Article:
clock menu more-arrow no yes mobile

Filed under:

RBR Tailgating: Pieces of Cow

Because there is more to beef than steaks and burgers.

There's no immediate occasion for a football tailgate, but we are fast approaching the days when there will be. I thought I'd take this space today to introduce myself and the column to anyone who is new to the site since the end of last year's uproariously successful campaign.

RBR Tailgating is just what it sounds like: a recipe post shoehorned into a sports blog. Maybe "shoehorned" isn't the best word. I do generally make sports related points, tie the meal to an opponent via some theme or another, or inflame rivalrous passions. I'm not going to do any of that today because there's no game quite yet but the point is to give readers ideas to make an already fun time even better.

It's not a hard and fast rule, but for home games I usually post recipes that can be cooked with nothing more than a grill, a cooler, and a spatula or maybe a pair of tongs. Sometimes there might be some night before prep work, but I want to put forth something than can be cooked by the quad or in the parking lot with as little fuss as possible.

For away games, since more people stay home, I assume that you have the power of a fully operational kitchen and can blend, bake, broil, and boil. The recipes will take advantage of these expanded capabilities so there may be more mess to clean up.

I tend to skew Mediterranean, but I'm aware of my proclivities and do my best to mix things up.

Thanks for reading. I hope you like it.

I'm of the opinion that autoerotic asphyxiation must be one of the most amazing experiences available to mankind. I've no experience with it myself. Too dangerous. No one should ever do it. Seriously.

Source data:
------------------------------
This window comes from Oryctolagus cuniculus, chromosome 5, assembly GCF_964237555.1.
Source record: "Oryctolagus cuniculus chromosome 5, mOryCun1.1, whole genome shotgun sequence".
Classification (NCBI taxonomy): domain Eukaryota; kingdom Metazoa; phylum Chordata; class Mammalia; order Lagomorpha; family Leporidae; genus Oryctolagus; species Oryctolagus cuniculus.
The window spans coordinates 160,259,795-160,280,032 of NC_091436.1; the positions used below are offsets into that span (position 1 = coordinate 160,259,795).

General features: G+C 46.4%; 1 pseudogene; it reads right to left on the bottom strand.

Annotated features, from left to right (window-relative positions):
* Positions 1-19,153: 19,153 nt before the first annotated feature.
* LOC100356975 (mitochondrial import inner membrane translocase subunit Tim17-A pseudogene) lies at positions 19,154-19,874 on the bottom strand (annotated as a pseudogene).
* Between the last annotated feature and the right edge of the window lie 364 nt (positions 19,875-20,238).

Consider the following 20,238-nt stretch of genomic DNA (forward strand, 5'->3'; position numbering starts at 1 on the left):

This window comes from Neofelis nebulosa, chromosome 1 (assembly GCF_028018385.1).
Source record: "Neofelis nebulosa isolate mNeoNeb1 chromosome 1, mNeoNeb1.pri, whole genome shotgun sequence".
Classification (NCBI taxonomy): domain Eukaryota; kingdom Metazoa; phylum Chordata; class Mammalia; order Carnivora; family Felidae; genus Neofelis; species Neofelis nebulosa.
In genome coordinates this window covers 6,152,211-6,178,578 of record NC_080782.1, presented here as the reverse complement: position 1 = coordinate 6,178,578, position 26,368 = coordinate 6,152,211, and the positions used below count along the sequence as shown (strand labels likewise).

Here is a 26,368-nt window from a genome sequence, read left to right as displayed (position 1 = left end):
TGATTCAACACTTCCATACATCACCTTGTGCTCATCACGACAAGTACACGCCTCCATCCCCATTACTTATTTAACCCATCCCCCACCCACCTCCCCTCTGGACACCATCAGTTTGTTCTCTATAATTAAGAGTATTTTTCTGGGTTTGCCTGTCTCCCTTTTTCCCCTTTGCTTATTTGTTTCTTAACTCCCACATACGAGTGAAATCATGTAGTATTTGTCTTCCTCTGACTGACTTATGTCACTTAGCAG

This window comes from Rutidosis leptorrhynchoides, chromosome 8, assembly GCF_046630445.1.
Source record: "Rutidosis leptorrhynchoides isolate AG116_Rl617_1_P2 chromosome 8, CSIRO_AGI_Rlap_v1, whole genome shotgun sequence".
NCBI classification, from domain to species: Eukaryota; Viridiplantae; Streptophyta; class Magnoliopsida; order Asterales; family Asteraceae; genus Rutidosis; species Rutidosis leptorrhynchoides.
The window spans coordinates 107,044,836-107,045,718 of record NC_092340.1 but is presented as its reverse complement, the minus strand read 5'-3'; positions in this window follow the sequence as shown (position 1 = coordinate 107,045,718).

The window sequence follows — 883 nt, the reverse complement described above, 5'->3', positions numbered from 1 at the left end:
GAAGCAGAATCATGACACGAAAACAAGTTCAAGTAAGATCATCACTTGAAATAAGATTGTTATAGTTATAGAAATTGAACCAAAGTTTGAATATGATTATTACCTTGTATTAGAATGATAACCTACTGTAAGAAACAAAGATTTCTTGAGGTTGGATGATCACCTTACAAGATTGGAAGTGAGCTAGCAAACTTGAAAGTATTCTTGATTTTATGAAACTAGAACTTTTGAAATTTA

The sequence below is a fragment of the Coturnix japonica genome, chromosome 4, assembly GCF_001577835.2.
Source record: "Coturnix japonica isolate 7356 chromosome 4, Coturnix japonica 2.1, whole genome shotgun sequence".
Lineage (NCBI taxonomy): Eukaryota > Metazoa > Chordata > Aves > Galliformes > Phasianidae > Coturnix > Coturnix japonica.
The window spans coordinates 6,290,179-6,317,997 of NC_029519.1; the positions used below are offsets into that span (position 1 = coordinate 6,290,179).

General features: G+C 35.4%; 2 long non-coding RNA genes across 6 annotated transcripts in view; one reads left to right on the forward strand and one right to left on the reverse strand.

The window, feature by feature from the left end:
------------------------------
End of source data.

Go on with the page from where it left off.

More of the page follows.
According to a web site I had never seen until a few hours ago (it looked pretty official though), up to one thousand people die every year from this practice in the United States alone. It's not that these people who passed on didn't know the dangers. The goal of the whole enterprise is to come as close as possible to suffocating and then not. Aside from a few teenagers enthralled by the sense of immortality that comes with that age, most of us intuitively know that's not the best idea. And yet people do it anyway. Allegedly, both Kung Fu's David Carradine and INXS front man Michael Hutchence met their end in pursuit of this thrill.

With the risk side of the ledger that weighted, you have to wonder what is on the reward side to keep the practice going. I feel the same way about heroin. Base jumping and parachuting come to mind as well. I'll never do any of these things, but I have to wonder at the pull that causes others to roll the dice. It has to be pretty impressive.

But what if you took the "auto" out of autoerotic asphyxiation? What if there was someone there to keep an eye on you in case you actually passed out? What if your partner was a doctor? Or even a paramedic?

The answer for me is still no, but I recognize that the math has changed.

Same thing for the other behaviors I mentioned. Would you shoot heroin in a clinical setting? Would you tandem jump with a Green Beret? I say no thank you, but I see that the risks have been tempered. (There is no way I can think of to make base jumping even slightly safer. Only crazy people do that.)

I bring this subject up because in one of the recipes below, I'm going to suggest that you eat raw meat.

Not everyone is going to be excited by the prospect of eating a possibly e-coli transporting, tapeworm infested, abdominal-cramp inducing bit of protein that can easily be made harmless(ish) with the application of fire. I don't blame you. Ingesting raw beef can kill you. From what I've read that's not terribly likely unless you are very young or very old, but it's definitely a possibility. If you aren't careful, getting sick is just part of the experience.

But there are steps that can be taken to mitigate those risks. And the rewards? I can speak at length about the reward side of the raw beef ledger. Silky texture, sweeter than if cooked, and iron-rich (that's fancy waiter talk for bloody tasting).